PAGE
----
Aline goes on to shed light on the challenge: But they are not recognized and do not have the spotlight, so most of their efforts go under the radar. You cannot get a loan if you’re married without your husband’s approval. The men want their name on the business even if they are not really involved.
Becoming Nala strives to change this mentality and provide support for the women combating it. They are challenging the status quo thanks to the training and network building they offer, which can often start as a simple workshop and lead to a sizable impact!
Little drops of water make the mighty ocean
“When we first applied for the program (Decentralized Development Lab), Becoming Nala was just a rough idea. Our journey before the midterm workshop was really just centered around research. By the time we were in Germany, we’d done a couple of field research excursions and we were able to really come together a team.”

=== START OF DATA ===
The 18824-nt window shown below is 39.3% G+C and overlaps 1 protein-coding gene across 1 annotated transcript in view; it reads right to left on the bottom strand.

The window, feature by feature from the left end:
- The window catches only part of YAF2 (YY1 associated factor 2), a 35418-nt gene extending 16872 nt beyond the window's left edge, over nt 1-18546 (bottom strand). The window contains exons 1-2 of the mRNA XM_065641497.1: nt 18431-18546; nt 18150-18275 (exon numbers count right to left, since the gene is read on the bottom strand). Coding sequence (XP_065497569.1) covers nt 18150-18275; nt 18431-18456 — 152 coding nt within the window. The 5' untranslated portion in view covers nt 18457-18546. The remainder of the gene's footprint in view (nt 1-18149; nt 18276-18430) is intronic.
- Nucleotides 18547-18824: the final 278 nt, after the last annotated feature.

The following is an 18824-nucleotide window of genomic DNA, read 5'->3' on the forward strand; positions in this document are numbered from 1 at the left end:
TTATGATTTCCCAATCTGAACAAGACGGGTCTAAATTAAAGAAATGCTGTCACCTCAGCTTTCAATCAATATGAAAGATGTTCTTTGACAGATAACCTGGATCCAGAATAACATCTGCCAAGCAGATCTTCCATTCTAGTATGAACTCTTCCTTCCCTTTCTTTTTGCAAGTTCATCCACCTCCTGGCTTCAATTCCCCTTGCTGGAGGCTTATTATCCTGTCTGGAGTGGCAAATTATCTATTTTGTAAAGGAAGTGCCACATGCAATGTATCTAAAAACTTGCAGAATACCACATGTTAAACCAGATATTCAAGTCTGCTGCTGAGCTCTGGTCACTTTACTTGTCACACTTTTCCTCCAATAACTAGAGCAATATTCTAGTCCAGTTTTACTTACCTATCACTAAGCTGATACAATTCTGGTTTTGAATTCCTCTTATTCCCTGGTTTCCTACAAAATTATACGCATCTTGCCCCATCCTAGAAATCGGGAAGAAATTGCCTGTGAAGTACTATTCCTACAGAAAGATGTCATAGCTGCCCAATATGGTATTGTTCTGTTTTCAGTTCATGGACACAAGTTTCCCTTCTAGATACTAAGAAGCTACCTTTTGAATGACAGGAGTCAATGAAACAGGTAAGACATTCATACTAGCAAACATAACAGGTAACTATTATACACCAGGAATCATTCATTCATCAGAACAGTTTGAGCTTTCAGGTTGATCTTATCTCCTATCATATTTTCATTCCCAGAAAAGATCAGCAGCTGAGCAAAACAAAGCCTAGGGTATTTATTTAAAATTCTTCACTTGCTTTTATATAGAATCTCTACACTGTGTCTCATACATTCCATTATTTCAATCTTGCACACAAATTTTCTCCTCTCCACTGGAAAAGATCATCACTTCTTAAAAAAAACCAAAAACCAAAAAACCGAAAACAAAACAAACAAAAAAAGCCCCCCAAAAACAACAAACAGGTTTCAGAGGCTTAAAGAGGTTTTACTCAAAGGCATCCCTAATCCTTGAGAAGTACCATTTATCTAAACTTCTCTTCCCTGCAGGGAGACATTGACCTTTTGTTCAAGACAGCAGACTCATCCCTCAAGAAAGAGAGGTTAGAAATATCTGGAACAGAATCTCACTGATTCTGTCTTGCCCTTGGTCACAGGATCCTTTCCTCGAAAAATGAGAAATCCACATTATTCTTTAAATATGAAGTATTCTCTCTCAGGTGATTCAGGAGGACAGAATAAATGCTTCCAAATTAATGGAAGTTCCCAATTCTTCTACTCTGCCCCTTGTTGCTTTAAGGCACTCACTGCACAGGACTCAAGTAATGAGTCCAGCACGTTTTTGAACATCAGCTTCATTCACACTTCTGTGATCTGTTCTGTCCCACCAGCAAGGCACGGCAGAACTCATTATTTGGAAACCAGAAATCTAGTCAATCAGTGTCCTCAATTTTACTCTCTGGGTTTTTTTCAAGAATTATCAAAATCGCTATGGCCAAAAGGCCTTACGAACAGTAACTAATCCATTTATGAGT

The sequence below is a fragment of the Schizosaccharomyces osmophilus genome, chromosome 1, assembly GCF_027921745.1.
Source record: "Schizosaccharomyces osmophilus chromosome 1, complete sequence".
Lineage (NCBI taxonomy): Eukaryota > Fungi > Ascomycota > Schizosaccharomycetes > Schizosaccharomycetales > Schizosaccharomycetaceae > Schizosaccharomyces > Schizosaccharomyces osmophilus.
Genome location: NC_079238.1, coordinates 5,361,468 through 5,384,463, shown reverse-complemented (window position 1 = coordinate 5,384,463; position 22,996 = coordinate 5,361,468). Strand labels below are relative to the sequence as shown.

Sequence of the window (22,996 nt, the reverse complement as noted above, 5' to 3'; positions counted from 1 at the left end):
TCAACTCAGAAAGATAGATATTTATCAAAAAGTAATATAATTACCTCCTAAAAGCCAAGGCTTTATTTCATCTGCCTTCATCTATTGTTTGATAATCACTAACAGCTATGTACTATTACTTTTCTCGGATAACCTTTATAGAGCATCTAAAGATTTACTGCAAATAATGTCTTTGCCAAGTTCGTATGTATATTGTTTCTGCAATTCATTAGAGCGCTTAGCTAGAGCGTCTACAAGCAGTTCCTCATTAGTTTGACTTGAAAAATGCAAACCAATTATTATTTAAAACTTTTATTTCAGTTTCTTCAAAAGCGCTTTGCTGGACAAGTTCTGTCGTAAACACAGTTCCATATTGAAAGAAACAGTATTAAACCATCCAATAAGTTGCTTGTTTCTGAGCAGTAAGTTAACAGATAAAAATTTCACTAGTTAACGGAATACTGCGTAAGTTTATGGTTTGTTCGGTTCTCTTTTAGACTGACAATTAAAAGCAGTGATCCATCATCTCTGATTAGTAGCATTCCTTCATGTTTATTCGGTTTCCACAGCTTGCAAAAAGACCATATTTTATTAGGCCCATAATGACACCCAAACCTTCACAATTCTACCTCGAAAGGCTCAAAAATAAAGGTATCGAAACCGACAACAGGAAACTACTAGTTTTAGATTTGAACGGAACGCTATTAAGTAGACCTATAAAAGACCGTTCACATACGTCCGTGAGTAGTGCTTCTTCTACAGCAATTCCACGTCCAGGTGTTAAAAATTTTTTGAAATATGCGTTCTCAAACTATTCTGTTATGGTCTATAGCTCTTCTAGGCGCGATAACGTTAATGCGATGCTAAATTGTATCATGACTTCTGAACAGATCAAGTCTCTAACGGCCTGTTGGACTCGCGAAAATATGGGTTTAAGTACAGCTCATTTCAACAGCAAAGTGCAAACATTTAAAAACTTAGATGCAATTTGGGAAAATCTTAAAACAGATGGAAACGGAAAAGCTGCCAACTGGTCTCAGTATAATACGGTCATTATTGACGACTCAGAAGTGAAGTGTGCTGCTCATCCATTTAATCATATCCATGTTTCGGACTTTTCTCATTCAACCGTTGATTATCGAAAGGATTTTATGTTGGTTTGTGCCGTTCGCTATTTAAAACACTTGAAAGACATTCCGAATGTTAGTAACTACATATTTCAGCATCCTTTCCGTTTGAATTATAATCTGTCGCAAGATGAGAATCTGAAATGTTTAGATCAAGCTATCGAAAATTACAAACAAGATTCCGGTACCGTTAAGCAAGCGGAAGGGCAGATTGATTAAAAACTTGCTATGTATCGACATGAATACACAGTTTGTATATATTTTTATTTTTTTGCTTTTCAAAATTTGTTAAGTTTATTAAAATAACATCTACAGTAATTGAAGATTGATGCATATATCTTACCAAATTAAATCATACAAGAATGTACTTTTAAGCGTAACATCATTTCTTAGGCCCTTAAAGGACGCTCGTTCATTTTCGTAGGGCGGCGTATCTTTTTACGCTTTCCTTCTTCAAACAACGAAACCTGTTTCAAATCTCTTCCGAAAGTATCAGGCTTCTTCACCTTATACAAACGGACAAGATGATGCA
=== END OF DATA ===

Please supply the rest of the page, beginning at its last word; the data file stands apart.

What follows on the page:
In one of their field visits during the research phase, the Becoming Nala team further discovered how pressing the situation is, and how simple concepts and training can fundamentally and tremendously help rural women. They visited a rural cooperative of baskets’ waivers which crafted a significant number of baskets for an order that was not fulfilled, resulting in a huge surplus of stock.
“They had to keep them after producing them because they did not know that they needed to follow a legally binding documents such as invoices or order forms to guarantee a purchase. They have impressive craft skills, but no knowledge of the business aspect of it.”
The story inspired the team because they knew that it could have been avoided with some general business knowledge that could easily be transferred.